Welcome to our sixth part of PostFunnel’s “Ads We Loved” series!
Before we begin, make sure to check out the full series here.
And today, we give you:
Johnnie Walker: Astronaut
This short film follows an astronaut who experienced isolation in space as she returns to Earth. In a year wracked by waves of isolation, this brave ad upholds the Johnnie Walker ‘Keep Walking’ spirit and evokes a future filled with hope.
Little Caesars Pizza:‘Bad Day at Big Pizza’
Little Caesars takes on “Big Pizza,” a representation of a fictional corporation that’s out to win with overpriced pizzas. This ad highlights Little Caesars’ value message of good pizza at low prices.
Doritos: The Greatest Gift
Based on a true story, this coming out story depicts a father turning to Reddit for advice on how to address the subject of his son’s same-sex relationship. The ad preaches a message of accepting others and will have you reaching for a box of tissues. We’re not crying, you’re crying.
Burger King: Whopper to the Future
Burger King encourages customers to make sure that at least one good thing will happen by sending themselves a whopper to 2030! The dystopian future narrative shows a timeline of what the future might look like beginning from 2020 when COVID-19 started, “Pay for Oxygen” in 2057, till 3129 when dinosaurs start ruling Earth. The Back to The Future styled ad is a smart futuristic approach to marketing.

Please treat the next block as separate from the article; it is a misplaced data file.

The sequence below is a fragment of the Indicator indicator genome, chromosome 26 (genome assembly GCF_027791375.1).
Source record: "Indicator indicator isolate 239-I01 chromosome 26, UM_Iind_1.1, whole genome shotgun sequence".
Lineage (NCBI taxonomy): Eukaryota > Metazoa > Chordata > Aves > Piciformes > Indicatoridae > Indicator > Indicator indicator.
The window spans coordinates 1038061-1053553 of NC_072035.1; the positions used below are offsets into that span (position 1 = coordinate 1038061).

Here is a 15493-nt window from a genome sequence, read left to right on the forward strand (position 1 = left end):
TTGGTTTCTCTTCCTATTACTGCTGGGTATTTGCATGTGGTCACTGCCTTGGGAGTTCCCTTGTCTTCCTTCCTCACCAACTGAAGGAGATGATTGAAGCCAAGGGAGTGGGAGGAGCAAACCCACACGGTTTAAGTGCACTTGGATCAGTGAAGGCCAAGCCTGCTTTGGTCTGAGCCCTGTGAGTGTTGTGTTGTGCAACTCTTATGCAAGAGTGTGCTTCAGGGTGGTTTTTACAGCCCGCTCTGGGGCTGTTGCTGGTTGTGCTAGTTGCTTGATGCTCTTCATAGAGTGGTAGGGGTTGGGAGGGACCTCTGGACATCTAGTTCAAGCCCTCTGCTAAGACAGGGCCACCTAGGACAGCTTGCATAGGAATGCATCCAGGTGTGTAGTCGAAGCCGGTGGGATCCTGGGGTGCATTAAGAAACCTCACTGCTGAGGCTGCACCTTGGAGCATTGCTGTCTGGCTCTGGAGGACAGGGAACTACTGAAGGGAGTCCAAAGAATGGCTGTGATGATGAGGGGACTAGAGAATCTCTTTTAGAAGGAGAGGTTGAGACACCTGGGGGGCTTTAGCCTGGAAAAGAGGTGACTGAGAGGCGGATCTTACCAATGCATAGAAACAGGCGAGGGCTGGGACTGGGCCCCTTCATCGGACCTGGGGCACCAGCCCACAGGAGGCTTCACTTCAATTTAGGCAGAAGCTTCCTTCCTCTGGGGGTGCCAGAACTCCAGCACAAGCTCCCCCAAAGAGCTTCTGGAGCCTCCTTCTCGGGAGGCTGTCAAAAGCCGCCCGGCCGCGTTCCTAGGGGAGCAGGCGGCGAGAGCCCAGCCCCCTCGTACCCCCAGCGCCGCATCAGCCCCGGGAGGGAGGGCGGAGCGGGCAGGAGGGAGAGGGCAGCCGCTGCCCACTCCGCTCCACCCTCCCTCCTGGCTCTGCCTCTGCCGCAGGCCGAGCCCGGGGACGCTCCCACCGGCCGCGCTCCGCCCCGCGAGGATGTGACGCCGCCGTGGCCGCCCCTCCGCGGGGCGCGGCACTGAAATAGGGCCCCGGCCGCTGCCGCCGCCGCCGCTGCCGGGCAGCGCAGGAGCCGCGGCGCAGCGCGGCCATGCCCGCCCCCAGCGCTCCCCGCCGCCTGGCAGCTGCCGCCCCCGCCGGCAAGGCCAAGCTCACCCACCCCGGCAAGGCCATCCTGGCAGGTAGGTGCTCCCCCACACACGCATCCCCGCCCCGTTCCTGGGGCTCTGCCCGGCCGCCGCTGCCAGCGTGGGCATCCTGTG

Snickers Peanut Brownie – “Stanimal”
Snickers 30-second ad shows a boss trying to connect with her team by calling her employee “Stanimal”- a nickname that other workers use behind his back. Awkward! She gets through the embarrassment with a Snickers Peanut Brownie. With this ad, Snickers poses as a comforting solution to life’s ‘hidden problems’.
Oatly: Help Dad
Swedish oat milk brand, Oatly, encourages children to have a conversation with their parents about drinking and eating more sustainably. In the ad, teens admonish middle aged men to give up dairy milk for plant-based dairy. Flipping the classic ‘teenager vs parent’ relationship on its head, the lighthearted ad champions young people as the instigators of change.
IKEA: Fortune Favours the Frugal
IKEA’s latest ad opens with an enormous meteor made up of thrash heading for Earth. But every time a person makes a sustainable living choice like recycling, upcycling, using LED light bulbs, the meteor gradually disappears. The ad promotes Ikea’s sustainability efforts and encourages people to think differently about the benefits of living a life of moderation.
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